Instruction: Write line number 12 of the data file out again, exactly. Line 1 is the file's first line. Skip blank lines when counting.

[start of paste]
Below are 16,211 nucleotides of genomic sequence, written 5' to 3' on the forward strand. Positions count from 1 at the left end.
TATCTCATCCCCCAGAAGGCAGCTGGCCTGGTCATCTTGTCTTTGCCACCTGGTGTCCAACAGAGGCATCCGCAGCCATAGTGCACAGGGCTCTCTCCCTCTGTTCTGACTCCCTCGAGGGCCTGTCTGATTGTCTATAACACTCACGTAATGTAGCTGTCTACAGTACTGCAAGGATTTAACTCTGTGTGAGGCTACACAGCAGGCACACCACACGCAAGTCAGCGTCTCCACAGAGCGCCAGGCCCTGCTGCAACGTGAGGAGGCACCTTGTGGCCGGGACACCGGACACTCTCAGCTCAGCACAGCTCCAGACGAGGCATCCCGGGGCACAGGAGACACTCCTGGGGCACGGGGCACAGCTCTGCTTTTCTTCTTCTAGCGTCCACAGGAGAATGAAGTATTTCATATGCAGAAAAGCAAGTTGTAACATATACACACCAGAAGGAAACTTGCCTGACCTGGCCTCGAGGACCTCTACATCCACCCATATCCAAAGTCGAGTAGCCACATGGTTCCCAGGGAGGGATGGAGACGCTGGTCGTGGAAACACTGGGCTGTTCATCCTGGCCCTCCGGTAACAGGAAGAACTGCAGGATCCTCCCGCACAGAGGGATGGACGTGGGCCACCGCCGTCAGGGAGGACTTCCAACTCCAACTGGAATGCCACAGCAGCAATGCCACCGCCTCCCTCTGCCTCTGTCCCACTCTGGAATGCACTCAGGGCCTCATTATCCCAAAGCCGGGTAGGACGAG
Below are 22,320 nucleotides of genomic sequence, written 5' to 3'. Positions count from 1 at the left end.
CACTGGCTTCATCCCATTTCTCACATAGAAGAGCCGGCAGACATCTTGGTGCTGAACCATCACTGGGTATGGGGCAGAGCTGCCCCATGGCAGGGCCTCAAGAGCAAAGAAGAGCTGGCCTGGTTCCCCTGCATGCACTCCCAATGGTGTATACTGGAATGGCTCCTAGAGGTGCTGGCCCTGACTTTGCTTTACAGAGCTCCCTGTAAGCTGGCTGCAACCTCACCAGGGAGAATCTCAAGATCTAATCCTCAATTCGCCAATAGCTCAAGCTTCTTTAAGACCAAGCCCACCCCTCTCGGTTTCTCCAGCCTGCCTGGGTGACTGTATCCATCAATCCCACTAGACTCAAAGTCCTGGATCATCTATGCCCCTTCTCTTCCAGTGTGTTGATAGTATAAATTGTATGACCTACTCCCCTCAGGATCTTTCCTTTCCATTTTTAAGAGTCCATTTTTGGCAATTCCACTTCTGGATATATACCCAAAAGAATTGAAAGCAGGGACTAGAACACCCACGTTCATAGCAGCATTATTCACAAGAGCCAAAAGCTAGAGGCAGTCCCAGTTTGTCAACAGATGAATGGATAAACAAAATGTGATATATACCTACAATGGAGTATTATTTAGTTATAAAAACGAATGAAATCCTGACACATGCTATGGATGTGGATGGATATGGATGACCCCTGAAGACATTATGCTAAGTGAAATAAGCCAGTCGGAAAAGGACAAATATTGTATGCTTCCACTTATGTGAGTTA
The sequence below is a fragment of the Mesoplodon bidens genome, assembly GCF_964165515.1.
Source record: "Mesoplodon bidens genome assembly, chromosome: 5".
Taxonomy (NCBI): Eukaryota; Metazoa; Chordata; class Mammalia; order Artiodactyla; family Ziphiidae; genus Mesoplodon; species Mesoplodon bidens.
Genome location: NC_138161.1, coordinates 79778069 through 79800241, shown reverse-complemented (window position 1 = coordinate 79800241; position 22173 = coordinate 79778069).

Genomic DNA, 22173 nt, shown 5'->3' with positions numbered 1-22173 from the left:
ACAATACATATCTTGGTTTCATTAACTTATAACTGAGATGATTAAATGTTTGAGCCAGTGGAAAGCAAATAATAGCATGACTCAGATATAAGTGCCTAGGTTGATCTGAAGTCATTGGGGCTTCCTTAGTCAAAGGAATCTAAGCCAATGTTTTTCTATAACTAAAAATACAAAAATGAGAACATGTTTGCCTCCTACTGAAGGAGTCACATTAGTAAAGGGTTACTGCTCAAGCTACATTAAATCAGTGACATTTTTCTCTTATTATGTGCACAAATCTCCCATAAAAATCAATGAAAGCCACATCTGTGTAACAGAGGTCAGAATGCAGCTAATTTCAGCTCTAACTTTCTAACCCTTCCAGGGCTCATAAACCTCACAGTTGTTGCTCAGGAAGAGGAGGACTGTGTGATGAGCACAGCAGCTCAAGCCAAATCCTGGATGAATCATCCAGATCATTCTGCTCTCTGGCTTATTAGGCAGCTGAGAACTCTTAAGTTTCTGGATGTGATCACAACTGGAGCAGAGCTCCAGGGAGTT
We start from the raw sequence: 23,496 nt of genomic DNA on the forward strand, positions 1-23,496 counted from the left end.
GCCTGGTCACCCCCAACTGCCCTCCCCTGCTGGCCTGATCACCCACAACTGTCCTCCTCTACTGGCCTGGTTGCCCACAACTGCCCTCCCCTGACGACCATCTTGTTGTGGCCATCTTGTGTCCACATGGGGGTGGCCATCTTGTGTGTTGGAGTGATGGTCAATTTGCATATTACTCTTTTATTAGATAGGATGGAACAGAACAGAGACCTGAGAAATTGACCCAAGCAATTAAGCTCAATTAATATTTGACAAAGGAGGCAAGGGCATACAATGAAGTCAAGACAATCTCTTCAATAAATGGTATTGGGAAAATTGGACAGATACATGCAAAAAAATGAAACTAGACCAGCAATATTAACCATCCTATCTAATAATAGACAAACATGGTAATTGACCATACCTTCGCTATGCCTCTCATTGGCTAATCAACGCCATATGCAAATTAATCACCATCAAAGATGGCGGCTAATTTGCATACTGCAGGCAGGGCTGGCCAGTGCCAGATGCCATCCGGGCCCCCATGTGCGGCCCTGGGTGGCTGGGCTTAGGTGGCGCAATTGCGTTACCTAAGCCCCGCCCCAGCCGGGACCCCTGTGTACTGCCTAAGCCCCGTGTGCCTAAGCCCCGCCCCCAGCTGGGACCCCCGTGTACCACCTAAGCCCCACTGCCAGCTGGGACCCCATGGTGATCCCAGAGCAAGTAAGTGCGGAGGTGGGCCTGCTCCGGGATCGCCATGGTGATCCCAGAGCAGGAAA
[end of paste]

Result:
GCCTGGTCACCCCCAACTGCCCTCCCCTGCTGGCCTGATCACCCACAACTGTCCTCCTCTACTGGCCTGGTTGCCCACAACTGCCCTCCCCTGACGACCATCTTGTTGTGGCCATCTTGTGTCCACATGGGGGTGGCCATCTTGTGTGTTGGAGTGATGGTCAATTTGCATATTACTCTTTTATTAGATAGGATGGAACAGAACAGAGACCTGAGAAATTGACCCAAGCAATTAAGCTCAATTAATATTTGACAAAGGAGGCAAGGGCATACAATGAAGTCAAGACAATCTCTTCAATAAATGGTATTGGGAAAATTGGACAGATACATGCAAAAAAATGAAACTAGACCAGCAATATTAACCATCCTATCTAATAATAGACAAACATGGTAATTGACCATACCTTCGCTATGCCTCTCATTGGCTAATCAACGCCATATGCAAATTAATCACCATCAAAGATGGCGGCTAATTTGCATACTGCAGGCAGGGCTGGCCAGTGCCAGATGCCATCCGGGCCCCCATGTGCGGCCCTGGGTGGCTGGGCTTAGGTGGCGCAATTGCGTTACCTAAGCCCCGCCCCAGCCGGGACCCCTGTGTACTGCCTAAGCCCCGTGTGCCTAAGCCCCGCCCCCAGCTGGGACCCCCGTGTACCACCTAAGCCCCACTGCCAGCTGGGACCCCATGGTGATCCCAGAGCAAGTAAGTGCGGAGGTGGGCCTGCTCCGGGATCGCCATGGTGATCCCAGAGCAGGAAA